The president also said he had been "consistent" in his position on abortion. "In fact, it is the only position thus far that has not come with an expiration date," notes Erick Erickson. I think, given political and pragmatic considerations, Obama's presidential actions to date are exactly what one would expect from someone wholly, unequivocally opposed to respect and protection for human beings in their earliest stages of development.

Dave Andrusko at NRLC reflects on Obama's first 100 days, and Jill Stanek carefully tracks Obama's "100 days of death."

Update: In commenting on the first 100 days, the Susan B. Anthony List notes that Obama has already accomplished 10 of 15 goals laid out for him by abortion advocacy groups in a December report.

Wednesday, April 29, 2009

My debate reaction: Abortionist begged the question

Two weeks ago at the University of Minnesota, Stephanie Gray (a wonderful pro-life apologist from the Canadian Centre for Bio-Ethical Reform) debated local Minnesota abortionist Dr. David Baram on the question of whether abortion is a human right or a human rights violation. In response to the event, I wrote the following short letter to the editor of the U of M's student newspaper, the Minnesota Daily, and it was published on April 19. The letter generated a good deal of online commentary and discussion, which you can find here.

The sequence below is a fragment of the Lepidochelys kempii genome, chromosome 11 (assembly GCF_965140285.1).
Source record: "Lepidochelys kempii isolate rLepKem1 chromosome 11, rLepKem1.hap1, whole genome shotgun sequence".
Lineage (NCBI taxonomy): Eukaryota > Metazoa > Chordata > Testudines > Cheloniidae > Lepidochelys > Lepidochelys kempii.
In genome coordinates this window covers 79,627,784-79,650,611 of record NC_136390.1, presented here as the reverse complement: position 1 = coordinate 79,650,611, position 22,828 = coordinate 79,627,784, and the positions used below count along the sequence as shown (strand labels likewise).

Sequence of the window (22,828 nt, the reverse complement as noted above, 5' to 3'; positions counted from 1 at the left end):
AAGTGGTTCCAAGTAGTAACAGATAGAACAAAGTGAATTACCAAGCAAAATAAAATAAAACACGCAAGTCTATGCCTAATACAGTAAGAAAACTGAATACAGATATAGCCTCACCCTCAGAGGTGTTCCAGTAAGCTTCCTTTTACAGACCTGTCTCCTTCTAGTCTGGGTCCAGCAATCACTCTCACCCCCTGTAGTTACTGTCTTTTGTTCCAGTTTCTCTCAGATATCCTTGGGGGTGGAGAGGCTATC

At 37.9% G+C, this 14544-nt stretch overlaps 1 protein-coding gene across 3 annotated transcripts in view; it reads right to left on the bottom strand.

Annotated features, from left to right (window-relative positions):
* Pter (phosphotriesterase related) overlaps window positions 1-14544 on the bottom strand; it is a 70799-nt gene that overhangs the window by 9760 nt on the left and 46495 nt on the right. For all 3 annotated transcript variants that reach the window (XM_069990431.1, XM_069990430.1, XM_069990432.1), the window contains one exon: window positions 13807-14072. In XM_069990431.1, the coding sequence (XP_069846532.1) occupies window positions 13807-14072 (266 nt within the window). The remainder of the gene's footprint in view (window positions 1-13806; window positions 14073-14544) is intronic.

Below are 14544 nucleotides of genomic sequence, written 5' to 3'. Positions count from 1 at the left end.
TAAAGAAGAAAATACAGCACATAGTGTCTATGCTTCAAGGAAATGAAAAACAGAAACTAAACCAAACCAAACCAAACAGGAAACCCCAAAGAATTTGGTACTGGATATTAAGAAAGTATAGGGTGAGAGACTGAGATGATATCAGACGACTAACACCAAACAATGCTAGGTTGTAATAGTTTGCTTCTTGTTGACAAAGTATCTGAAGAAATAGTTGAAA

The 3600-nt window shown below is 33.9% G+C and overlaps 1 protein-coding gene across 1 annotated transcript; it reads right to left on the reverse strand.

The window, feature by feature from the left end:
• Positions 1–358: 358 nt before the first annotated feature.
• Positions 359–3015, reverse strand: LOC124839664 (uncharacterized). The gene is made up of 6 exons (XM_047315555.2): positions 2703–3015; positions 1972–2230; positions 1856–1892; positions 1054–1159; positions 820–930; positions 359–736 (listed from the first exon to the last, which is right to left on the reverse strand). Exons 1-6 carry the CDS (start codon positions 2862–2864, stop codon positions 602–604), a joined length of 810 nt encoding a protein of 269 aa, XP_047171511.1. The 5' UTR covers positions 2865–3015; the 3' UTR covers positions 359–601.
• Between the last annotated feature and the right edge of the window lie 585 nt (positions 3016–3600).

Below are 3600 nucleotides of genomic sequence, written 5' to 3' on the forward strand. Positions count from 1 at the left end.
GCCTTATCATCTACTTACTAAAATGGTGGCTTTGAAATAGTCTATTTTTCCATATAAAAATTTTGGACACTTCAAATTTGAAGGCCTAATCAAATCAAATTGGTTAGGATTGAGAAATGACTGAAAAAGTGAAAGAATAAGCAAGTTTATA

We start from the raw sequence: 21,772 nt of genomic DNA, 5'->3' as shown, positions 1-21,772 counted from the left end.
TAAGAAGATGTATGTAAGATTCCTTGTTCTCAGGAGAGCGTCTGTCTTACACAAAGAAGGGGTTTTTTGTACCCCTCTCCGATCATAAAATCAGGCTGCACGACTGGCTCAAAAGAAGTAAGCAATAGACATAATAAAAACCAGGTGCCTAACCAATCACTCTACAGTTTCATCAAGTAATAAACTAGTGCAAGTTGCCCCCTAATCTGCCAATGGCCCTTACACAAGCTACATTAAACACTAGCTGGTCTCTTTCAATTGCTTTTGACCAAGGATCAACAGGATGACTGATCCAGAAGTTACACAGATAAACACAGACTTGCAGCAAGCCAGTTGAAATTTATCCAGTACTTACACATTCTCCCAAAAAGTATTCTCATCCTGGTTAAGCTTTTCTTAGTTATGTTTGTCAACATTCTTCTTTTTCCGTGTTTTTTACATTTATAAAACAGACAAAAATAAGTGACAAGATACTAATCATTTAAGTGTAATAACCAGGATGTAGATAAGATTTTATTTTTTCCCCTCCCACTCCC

I attended the campus event Wednesday night offering two perspectives on the abortion issue. During the question and answer period, I asked Dr. David Baram, representing the pro-choice side, to point to some morally relevant difference between unborn humans and humans who have already been born, such that we may kill the former but not the latter for the same reasons.

Rather than answer my question, he repeated a line he had used throughout the evening: “Abortion is a woman’s decision.”

But this commits a logical fallacy known as begging the question — it assumes the very point Baram needed to prove. Clearly, it is not “a woman’s decision” to murder her toddler; the question at hand is whether the unborn, like the toddler, deserves full moral respect and ought not to be killed for the convenience or benefit of another. Baram’s answer was “no,” but he never offered an argument for this position — not through the entire debate.

It is disappointing to see Baram — and, it seemed, the vast majority of his pro-choice debate cheerleaders — relying on such intellectually superficial rhetoric. It is not worthy of academia.